Greg Sargent at The Plum Line wonders when the nation’s crack political reporters are going to start fact-checking the outrageous claims coming out of Republican kingmaker Karl Rove’s mouth. Don’t get us wrong, there’s some good political reporting going on this election season but, come on folks, giving Rove a free pass in the name of “balance” is just lazy reporting. Unfortunately, a lot of Rove’s outright lies are bouncing around the Internet’s echo chamber where they are quickly becoming conservative talking points. Sargent writes:

Karl Rove, who co-founded two big spending groups, and others behind the huge conservative ad buys, have repeatedly claimed in recent days that their spending is comparable to anonymous spending from the left. These claims are serious distortions at best and demonstrable falsehoods at worst. But no one seems to care. While it’s understandable that White House claims would draw more scrutiny, Rove is a hugely influential figure this year, helping raise and spend tens of millions to swing the elections.

Overheard:

The Shareholder Protection Act, which would give shareholders a say in how their boards spend money in political campaigns, is stalled in the U.S. House of Representatives and hasn’t gone anywhere in the U.S. Senate. Want to know why we need it? Just ask these News Corps. shareholders who aren’t happy that Rupert Murdoch’s company gave matching $1 million donations to the U.S. Chamber of Commerce and the Republican Governors Association. According to The Caucus blog in the NYT, The Nathan Cummings Foundation wrote:

“The apparent lack of a strategic rationale for News Corp. raises very serious concerns for shareholders as to whether Mr. Murdoch and the rest of the News Corp. Board of Directors are truly taking shareholder interests into account when they approve political payments made with shareholders’ assets.”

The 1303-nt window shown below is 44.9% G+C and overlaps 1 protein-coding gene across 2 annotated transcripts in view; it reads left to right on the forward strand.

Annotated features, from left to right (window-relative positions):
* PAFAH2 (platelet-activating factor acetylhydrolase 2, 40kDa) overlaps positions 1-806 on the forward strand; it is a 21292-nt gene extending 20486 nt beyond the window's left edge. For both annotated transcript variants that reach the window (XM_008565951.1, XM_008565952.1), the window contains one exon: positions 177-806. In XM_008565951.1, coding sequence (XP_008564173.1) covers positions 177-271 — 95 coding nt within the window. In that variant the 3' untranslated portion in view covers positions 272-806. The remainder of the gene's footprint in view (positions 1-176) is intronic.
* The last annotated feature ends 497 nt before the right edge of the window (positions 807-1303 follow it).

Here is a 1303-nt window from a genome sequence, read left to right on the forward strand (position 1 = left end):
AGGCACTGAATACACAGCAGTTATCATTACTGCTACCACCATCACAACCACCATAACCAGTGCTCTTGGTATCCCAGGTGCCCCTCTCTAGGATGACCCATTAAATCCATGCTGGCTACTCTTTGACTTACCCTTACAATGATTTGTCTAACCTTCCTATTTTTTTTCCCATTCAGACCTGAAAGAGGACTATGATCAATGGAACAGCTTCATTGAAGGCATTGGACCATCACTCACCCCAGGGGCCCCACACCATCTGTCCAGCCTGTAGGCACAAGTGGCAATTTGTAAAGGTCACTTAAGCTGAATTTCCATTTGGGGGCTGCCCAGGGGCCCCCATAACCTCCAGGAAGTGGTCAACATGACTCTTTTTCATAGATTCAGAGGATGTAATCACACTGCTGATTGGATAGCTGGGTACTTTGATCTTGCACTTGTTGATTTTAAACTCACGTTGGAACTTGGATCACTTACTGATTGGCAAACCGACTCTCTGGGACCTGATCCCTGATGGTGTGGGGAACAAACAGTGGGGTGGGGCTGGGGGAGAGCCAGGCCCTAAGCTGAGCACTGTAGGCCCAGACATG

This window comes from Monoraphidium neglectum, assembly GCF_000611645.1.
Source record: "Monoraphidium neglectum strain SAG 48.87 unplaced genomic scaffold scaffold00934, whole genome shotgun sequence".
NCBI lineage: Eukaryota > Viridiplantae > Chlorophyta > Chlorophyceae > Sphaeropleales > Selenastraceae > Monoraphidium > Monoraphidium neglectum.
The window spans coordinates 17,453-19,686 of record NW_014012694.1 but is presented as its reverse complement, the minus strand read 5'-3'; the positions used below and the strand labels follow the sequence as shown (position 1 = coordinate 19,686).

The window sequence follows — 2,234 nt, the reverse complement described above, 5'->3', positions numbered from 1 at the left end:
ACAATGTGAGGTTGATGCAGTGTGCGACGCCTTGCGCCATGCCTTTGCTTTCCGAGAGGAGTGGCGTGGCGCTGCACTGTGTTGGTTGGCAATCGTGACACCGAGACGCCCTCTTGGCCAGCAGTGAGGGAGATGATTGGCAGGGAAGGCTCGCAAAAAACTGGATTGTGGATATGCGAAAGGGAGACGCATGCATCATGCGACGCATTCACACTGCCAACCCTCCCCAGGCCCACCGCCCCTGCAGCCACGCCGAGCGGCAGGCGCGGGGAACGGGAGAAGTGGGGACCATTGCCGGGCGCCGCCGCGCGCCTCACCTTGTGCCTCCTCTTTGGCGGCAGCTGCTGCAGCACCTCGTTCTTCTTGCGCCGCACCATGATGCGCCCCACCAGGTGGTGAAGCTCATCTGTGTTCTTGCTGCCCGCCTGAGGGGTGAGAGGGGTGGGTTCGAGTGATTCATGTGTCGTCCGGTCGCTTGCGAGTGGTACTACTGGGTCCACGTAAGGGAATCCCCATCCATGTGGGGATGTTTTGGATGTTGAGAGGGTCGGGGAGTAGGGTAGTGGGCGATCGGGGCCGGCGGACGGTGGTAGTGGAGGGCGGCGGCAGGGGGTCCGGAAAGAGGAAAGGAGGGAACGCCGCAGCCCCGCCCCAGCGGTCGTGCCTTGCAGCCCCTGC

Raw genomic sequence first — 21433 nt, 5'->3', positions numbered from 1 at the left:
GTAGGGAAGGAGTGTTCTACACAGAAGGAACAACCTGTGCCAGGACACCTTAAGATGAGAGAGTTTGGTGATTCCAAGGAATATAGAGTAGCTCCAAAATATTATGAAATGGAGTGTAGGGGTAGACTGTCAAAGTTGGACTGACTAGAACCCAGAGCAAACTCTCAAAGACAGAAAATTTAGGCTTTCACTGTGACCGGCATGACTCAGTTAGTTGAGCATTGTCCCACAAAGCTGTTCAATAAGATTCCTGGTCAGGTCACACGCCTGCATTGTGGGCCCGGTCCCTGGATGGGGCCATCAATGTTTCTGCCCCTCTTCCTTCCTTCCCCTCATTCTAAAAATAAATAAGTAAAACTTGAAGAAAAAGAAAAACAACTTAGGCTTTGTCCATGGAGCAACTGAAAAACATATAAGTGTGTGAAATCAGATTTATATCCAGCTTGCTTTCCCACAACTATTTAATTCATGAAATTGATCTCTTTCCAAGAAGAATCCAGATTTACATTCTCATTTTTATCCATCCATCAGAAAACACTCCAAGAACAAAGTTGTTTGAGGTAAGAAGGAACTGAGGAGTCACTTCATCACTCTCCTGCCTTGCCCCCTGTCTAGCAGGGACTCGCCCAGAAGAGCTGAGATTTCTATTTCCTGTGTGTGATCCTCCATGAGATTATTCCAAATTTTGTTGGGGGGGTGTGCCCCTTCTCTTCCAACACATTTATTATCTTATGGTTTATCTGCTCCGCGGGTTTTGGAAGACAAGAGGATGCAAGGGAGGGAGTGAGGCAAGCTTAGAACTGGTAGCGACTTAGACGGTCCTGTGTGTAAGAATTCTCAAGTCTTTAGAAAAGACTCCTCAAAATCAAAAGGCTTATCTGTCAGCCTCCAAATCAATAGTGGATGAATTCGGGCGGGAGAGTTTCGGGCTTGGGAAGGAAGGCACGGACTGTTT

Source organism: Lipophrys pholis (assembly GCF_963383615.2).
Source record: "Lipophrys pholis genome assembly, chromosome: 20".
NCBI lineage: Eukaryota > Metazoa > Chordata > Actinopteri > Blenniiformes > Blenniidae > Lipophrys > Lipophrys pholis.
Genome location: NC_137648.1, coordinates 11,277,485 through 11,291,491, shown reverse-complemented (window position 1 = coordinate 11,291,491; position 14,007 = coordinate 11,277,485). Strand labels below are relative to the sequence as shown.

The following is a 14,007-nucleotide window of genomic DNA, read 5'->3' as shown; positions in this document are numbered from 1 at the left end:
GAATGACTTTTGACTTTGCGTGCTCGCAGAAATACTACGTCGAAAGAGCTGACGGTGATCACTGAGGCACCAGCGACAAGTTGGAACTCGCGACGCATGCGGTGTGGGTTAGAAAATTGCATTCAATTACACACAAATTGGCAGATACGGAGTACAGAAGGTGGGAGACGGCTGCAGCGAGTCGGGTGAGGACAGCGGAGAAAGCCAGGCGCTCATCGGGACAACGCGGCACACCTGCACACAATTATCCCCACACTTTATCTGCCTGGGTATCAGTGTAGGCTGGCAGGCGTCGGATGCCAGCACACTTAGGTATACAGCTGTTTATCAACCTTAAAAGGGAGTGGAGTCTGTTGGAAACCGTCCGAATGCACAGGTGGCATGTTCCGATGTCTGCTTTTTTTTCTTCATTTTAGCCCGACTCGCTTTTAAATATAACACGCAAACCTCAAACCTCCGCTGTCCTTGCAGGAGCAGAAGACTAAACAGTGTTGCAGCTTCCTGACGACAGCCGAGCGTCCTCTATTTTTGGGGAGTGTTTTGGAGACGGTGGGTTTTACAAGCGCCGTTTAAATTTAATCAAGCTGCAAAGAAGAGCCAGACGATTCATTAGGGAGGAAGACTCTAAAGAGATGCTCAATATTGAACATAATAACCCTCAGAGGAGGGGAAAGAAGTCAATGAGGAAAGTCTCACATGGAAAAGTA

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Today’s Flickr Photo

 

From a rally against Prop 23 in downtown Los Angeles. Flickr photo by Faultybox.

 

If you read one thing today . . .

This  seems like a no-brainer — a law that would prohibit members of Congress and their staffs from making stock market trades based on inside information they learn on the job. A no-brainer, except that the sponsor of the legislation, Rep. Brian Baird, D-Wash., has been told by colleagues that they’ll block any attempt to make them play by the same rules as everyone else in the country. Perhaps, they think padding their income with a few “smart” stock bets is a matter of congressional entitlement. Erika Lovely writes about it in Politico:

“There are some members who seem to think the rules just shouldn’t apply to us,” said Baird in an interview with POLITICO. “There’s money to be made, lots of it, and in ways that aren’t clearly illegal.”

Baird’s comments were spurred by a Monday report from the Wall Street Journal, which analyzed trading activity by Capitol Hill staffers between 2008 and 2009 and found market bets were made by high-level aides whose bosses helped influence related policy.

Overheard:

There’s a minor furor in the West Virginia Senate race over a commercial that the National Republican Senatorial Committee aired featuring some blue-collar types sitting around a diner complaining about the Democratic candidate’s ties to President Obama. The problem was that the diner was actually in Philadelphia and the West Virgina guys in trucker hats were actors who answered a casting call for “hicky” types. Governor Joe Manchin, the Democratic candidate, is hoping the dust-up will give his sagging campaign a boost:

“I wouldn’t have been upset if they said we want coal miners and truckers,” [Manchin] told me.  “Those are 2 of the most honorable professions we have- hard-working people. But to cast that in such a disparaging light is just awful. And that does get your blood boiling in West Virginia whether you’re a democrat, republican, or an independent.  It should get them fired up.”

See the ad here.

Etc.

This is why I love living in America and why communism doesn’t hold a candle to good, old-fashioned democracy — someone like Alvin Greene, an unemployed veteran, can literally come out of nowhere and be the Democratic candidate for the U.S. Senate in South Carolina.